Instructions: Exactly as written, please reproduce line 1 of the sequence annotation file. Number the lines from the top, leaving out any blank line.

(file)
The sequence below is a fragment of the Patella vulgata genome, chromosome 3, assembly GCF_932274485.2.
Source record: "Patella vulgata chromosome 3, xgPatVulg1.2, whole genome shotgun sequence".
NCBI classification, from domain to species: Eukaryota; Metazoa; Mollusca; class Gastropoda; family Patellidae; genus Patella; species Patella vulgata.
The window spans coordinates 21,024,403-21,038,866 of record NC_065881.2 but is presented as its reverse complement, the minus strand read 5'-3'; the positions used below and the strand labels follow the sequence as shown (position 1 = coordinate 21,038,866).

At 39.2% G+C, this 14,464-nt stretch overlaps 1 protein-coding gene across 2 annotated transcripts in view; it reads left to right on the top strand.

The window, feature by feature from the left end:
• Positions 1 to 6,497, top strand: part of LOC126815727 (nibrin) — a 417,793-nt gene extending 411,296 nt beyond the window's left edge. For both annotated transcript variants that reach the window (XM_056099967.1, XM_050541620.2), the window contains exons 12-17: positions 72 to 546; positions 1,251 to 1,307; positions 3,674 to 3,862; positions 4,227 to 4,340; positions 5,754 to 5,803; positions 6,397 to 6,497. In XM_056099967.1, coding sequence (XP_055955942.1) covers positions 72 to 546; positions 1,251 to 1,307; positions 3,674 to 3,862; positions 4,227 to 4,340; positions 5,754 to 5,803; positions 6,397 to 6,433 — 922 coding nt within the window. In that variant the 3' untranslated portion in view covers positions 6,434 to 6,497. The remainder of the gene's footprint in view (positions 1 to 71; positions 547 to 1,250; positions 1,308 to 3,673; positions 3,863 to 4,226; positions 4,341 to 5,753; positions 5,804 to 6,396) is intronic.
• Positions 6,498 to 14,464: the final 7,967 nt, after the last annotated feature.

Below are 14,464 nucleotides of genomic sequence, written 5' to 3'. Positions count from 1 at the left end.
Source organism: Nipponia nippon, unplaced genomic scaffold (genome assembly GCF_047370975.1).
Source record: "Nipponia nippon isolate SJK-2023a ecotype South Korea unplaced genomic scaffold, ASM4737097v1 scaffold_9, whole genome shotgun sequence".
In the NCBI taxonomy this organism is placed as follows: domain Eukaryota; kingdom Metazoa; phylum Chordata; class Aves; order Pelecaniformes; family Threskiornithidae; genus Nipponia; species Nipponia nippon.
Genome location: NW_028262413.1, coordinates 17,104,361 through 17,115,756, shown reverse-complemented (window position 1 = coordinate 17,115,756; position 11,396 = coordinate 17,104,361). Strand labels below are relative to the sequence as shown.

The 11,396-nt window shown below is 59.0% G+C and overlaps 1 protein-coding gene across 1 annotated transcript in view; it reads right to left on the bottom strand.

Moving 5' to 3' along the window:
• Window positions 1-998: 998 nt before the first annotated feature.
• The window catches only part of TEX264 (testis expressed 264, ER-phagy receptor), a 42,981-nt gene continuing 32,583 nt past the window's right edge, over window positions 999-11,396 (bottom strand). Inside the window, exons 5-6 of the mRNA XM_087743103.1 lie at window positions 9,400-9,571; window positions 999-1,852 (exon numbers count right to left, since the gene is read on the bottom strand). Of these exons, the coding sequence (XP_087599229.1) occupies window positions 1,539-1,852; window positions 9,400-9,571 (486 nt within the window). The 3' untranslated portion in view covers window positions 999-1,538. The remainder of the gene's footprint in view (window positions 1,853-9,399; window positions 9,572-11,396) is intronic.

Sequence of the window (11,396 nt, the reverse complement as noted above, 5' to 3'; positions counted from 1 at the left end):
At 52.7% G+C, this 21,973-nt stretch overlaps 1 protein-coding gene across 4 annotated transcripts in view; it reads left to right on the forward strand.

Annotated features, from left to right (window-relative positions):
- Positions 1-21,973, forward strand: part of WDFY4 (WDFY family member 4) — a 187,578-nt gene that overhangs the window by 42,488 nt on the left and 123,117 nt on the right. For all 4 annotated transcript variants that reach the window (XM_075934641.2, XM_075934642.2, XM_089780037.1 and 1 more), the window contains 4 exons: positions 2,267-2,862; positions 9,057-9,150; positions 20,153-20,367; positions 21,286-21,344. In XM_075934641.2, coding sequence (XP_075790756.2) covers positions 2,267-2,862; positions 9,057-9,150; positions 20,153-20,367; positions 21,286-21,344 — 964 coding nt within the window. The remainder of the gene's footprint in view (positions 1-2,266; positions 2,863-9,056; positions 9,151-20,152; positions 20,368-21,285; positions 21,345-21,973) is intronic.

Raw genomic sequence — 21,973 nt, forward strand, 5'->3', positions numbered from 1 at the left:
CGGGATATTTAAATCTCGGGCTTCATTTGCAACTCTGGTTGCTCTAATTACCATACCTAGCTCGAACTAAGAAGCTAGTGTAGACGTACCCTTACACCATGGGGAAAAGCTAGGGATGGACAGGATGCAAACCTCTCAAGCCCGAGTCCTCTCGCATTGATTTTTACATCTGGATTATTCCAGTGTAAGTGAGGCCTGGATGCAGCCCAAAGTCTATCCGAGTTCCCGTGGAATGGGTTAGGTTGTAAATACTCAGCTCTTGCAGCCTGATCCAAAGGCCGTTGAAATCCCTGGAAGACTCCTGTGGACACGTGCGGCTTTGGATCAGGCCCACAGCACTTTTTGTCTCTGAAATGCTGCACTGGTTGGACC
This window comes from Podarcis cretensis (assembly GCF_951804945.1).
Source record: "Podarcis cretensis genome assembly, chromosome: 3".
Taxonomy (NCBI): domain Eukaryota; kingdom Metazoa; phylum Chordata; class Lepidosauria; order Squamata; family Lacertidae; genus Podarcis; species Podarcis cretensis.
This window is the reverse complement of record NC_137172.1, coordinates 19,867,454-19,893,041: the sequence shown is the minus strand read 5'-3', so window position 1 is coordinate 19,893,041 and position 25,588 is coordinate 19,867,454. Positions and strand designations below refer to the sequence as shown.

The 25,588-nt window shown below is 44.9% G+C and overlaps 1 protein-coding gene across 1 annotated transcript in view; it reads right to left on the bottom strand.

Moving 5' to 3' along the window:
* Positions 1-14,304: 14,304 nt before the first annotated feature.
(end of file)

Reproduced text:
The sequence below is a fragment of the Patella vulgata genome, chromosome 3, assembly GCF_932274485.2.